Anderson, tall and thin, came to Rappahannock from Colorado in the early 1970s after a friend wrote that he had found heaven. Anderson moved into a commune at the edge of the Shenandoah National Park called Spyders.
"The trip up at Spyders wasn't a back-to-the-land one," he says. "It was a la-dee-da, isn't-this-fun, let's-go-skinny-dipping-in-the-pond thing. We'd swing in the trees, paint our faces, put on long shirts and go down to the corner store. Why these people put up with us then, I'll never understand."
But by the end of the Vietnam War in 1975 things began to change.
"People started to have babies," says Anderson, father of two, both of whom were born in the commune. "You can't boogey all night long with babies."
Cliffton, who also came here because of a friend and lived for a while at Spyders, sees the change in economic terms. "In 1975 or 1976, I realized that, unless I got out there and hustled, I was never going to get any money. And I wanted money because I wanted some of what was here for myself."
To Rae Haase, 30, the owner of Nature's Foods & Cafe, a health food store on the main square, who came to Rappahannock from Florida seven years ago after her ex-husband had a dream about it, the explanation for the change in direction is even more basic. "I guess we grew up," she says.
The slow transformation of Haase into businesswoman is also a product of that synthesis: She wanted work that would allow her to stay close to her two children.
"I was looking for something I could do and have my children with me," says Haase. "That's how the store got started. But it didn't do too well until two years ago when I moved into this building. Then the Post Office moved in next to me, and now I'm even starting to get longtime residents coming in."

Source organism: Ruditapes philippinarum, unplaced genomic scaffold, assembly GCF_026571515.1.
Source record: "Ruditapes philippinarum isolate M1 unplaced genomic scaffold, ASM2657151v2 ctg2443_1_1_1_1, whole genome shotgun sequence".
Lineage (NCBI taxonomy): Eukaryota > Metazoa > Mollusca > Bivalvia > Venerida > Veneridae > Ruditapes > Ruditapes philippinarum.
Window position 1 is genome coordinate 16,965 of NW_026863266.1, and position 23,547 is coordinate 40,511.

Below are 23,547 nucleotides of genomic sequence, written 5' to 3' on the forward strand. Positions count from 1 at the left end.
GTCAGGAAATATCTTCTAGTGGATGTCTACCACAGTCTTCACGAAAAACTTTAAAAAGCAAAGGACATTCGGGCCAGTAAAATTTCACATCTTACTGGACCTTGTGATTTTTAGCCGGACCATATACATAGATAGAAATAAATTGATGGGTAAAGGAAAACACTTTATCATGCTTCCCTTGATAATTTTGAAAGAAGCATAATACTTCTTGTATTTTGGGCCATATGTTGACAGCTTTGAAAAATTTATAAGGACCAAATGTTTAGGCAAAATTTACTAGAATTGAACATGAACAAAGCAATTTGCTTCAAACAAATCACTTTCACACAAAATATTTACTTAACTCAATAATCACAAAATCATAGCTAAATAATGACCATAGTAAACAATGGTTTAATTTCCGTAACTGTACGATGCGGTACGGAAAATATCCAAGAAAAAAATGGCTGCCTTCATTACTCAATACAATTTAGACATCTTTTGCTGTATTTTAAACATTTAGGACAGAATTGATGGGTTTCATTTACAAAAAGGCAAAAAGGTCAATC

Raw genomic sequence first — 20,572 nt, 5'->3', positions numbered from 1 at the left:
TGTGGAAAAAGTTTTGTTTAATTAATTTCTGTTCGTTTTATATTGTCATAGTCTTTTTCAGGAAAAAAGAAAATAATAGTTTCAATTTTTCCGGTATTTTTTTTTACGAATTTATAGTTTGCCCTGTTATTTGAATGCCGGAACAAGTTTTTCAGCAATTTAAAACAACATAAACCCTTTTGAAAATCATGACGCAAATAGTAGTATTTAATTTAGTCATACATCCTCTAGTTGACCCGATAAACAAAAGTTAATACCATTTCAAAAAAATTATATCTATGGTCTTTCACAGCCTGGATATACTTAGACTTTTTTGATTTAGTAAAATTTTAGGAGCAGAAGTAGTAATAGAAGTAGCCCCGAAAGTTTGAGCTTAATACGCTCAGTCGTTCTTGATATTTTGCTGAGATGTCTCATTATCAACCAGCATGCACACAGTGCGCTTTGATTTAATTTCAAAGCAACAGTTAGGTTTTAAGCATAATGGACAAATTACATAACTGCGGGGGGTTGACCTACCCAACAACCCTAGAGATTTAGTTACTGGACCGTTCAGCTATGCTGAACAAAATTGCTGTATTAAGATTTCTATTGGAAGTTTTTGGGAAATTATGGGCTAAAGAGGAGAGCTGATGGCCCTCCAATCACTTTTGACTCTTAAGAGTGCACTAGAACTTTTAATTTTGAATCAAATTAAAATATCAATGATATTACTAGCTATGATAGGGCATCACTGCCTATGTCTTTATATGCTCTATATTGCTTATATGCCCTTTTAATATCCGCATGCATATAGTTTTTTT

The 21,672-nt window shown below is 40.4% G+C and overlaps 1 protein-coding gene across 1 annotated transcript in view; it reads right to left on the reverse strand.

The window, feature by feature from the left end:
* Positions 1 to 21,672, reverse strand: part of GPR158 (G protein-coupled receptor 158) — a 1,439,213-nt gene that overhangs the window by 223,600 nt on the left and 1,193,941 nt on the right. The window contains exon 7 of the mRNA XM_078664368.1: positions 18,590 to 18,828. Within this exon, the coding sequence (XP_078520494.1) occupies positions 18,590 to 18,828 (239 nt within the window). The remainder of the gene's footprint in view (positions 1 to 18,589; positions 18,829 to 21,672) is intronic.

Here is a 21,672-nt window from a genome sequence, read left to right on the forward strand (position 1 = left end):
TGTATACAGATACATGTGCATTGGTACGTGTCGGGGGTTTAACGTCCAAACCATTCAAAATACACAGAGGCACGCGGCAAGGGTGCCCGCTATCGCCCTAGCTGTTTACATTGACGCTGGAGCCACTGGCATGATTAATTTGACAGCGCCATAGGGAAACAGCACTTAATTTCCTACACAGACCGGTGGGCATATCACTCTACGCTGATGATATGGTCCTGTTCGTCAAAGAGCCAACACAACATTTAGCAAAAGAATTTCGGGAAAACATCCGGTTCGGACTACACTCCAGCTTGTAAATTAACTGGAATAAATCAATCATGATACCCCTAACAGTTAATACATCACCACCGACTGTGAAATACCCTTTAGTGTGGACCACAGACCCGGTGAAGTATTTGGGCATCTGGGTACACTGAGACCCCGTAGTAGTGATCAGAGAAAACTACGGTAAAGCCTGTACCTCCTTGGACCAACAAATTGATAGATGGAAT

Even in the spiritual heart of Rappahannock's counterculture community, the Spyders commune, high on the side of the Blue Ridge Mountains, life has changed. Fewer people live there, and most of them have jobs as waiters or waitresses in area cafes, or they work in construction or chop wood for a living. Of the 11 founders, only Donnie Mullan, 30, a Baltimore native, remains.
Mullan lives in glorious isolation in a house he built from scraps of timber and demolished buildings in a clearing he cut by hand. He had to carry each piece to the site because there is no road. The result is a tiny, charmingly eccentric house with endless mountain views.
Yet even here, the bourgeois existence with which his former commune residents have come to terms is creeping up the mountainside. Mullan has planted grass around his house, and in the cool of the morning, miles from paved roads and a generation from suburbia, amidst the deer and wild turkey, the chugging of his gasoline lawn mower echoes across the clearing.
"I don't make a hell of a lot of money," says Mullan, who chops wood much of the year and works on Fridays as a waiter in a Culpeper restaurant. "But then I don't need a lot, either. This is the life I always wanted. I even dreamed about it when I was a kid." He falls silent for a moment, then exclaims suddenly, "Oh, it was so different back then!"
Lean and muscular, with jet black hair, Mullan says most of the commune's founders return from time to time, but they're all busy now, earning money, raising families. None of that is for him, however.
"I'm going to stay here forever," he says.
Down in Washington, there is talk that in the next county supervisors' election in the fall of 1983 the newcomers -- as they are still called by longtime residents -- may unite to exert more influence. "The old boys are still sitting on their thumbs and there are things that should be done," says Cliffton."
But for the time being, life remains country slow and easy, and during the warm afternoons when the sun streams into the mainstreet office of his solar construction company, Sam Cliffton likes to stare out the window at the passersby.
"Sometimes we'll see kids walking down the street with long hair, you know," he says with a smile. "Then I'll say, 'Hey, look at the hippies!' "